ASH Daily News for 5 October 2018
- Norfolk: Shop owner admits selling counterfeit cigarettes from Great Yarmouth shop
- Daily Bulletin 5: Framework Convention Alliance at the WHO FCTC conference of the parties
- Australia: senior advisor to former prime minister lobbying for PMI, but role ‘invisible’ under lobbying regime
- USA: Juul files lawsuit against ‘Copy-Cat Products’ marketing to underage users
Link of the week
- Public Health England Commissioning Support Pack: Alcohol, drugs and tobacco
Norfolk: Shop owner admits selling counterfeit cigarettes from Great Yarmouth shop
A shop owner has admitted selling fake cigarettes after raids at his Great Yarmouth store uncovered hundreds of illegal products.
The defendant appeared at Norwich Crown Court nearly 5 years after searches of the shop found 110 pouches of tobacco and 205 packets of cigarettes on March 1, 2013. The owner was cautioned but, after a second search uncovered 158 packets of cigarettes and 53 pouches of tobacco on April 10 2013, he was charged with unauthorised use of a trademark. The defendant was arrested after returning from Iraq in January 2018.
Source: Eastern Daily Press, 4 October 2018
Daily Bulletin 5: Framework Convention Alliance at the WHO FCTC conference of the parties
Today is the last full day of the COP8 negotiations in Geneva and the bulletin highlights the final flurry of work needed to conclude this year’s conference.
Deborah Arnott, ASH, and Laura Hucks, Cancer Research UK, have written an article for the final bulletin. They highlight the leadership that Australia and the UK have contributed to the FCTC and the funding that both countries have pledged to provide.
“At COP7 the UK launched its FCTC 2030 project, providing 5 years funding from its aid budget to the Convention Secretariat, specifically to support low and middle-income Parties to achieve Sustainable Development Goal target 3.a. This is the target that calls for a strengthening of implementation of the FCTC.
Two years on, Australia has joined the UK in funding the project, providing a great example for other Parties to follow. This financial support is focused on the achievement of the general obligations and the time bound measures of the Convention, strengthening tobacco taxation, implementing other articles of the WHO FCTC according to national priorities, and building strong links to the 2030 Agenda for Sustainable Development.”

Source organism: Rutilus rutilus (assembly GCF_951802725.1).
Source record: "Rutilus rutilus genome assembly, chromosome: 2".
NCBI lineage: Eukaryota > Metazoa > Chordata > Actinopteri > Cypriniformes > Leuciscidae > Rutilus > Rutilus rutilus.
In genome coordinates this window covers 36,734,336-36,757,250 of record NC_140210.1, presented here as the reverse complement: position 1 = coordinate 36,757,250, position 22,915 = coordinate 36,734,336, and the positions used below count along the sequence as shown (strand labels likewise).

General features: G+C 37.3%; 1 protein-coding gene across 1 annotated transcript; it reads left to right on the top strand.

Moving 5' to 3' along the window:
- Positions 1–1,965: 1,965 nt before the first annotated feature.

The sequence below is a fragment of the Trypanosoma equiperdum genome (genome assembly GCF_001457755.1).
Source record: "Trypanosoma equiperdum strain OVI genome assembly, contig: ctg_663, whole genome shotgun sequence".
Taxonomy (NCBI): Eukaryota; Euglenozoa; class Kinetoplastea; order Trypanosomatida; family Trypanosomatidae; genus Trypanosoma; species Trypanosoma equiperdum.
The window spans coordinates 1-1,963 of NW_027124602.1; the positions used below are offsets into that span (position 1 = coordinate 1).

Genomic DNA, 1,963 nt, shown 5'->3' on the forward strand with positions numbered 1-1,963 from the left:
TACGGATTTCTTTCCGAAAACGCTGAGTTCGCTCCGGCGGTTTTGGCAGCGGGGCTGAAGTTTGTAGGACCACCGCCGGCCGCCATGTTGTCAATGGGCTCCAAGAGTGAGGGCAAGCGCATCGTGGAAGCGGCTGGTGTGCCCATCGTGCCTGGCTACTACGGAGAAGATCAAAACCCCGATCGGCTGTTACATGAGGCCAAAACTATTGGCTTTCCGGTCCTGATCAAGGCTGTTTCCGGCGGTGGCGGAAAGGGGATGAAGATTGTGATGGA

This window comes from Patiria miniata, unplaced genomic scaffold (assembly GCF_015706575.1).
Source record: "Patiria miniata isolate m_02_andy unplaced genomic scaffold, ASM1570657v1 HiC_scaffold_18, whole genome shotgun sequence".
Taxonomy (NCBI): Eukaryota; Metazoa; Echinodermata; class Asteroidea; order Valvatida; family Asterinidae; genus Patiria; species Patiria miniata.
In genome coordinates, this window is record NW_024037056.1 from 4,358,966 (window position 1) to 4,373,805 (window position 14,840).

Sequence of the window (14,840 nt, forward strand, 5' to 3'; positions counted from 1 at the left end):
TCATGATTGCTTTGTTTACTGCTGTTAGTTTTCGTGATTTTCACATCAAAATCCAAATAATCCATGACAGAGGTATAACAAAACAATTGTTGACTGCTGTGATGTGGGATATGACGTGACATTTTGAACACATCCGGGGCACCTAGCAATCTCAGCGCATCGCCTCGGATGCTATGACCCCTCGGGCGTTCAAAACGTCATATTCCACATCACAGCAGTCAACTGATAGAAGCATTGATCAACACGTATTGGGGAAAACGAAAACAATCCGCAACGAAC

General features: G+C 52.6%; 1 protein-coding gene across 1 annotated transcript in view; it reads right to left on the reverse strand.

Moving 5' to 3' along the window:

Australia: senior advisor to former prime minister lobbying for PMI, but role ‘invisible’ under lobbying regime
A former senior adviser to ex-PM Tony Abbott is working as an in-house lobbyist for the tobacco giant Philip Morris, but flaws with the lobbying rules mean he is invisible to the oversight regime covering federal parliament.
Murray Cranston was a long-time adviser to Abbott, including during the Liberal MP’s time as health minister and opposition leader, and in the lead-up to his successful 2013 election campaign. Cranston is not listed on the federal register of lobbyists, the public’s only window into the world of lobbying.
This is because Australia’s lobbying rules do not cover individuals who work directly for a company like Philip Morris as in-house lobbyists. They only cover third-party or consultant lobbyists, who work for a professional lobbying firm and are engaged by another company to act on its behalf.
The failure of the federal system to cover in-house lobbyists has been widely criticised. Even the body representing lobbyists, the Australian Professional Government Relations Association, wants change.
Source: The Guardian, 4 October 2018
USA: Juul files lawsuit against ‘Copy-Cat Products’ marketing to underage users
E-cigarette company Juul Labs filed a complaint on Wednesday with the U.S. International Trade Commission alleging that 18 companies have infringed on the company’s patents. The lawsuit claims that the listed companies “blatantly emulated the distinctive design” and urges the ITC to stop these products from being imported and sold on the US market.
Most of the companies listed in the lawsuit are located in the U.S. and China with one other based in France. Juul filed a similar lawsuit earlier this year against 30 companies in China for allegedly selling counterfeit Juul products on eBay. According to the lawsuit, the companies were using the Juul design or name brand to sell the products.
The latest lawsuit comes days after the FDA conducted a surprise inspection on the Juul headquarters in San Francisco, where it seized “thousands of pages of documents” related to how the company markets its products. The FDA earlier this month described Juul’s popularity among teens as an “epidemic.”
Source: Fortune, 4 October 2018
Link of the week
Public Health England Commissioning Support Pack: Alcohol, drugs and tobacco
This commissioning support guidance will help commissioners and local authorities develop strategies to reduce the harm caused by smoking, drinking, substance misuse in both adults and children.
For each of these topics, there are a set of good practice principles and indicators or questions to help local areas assess need and plan and commission effective services and interventions.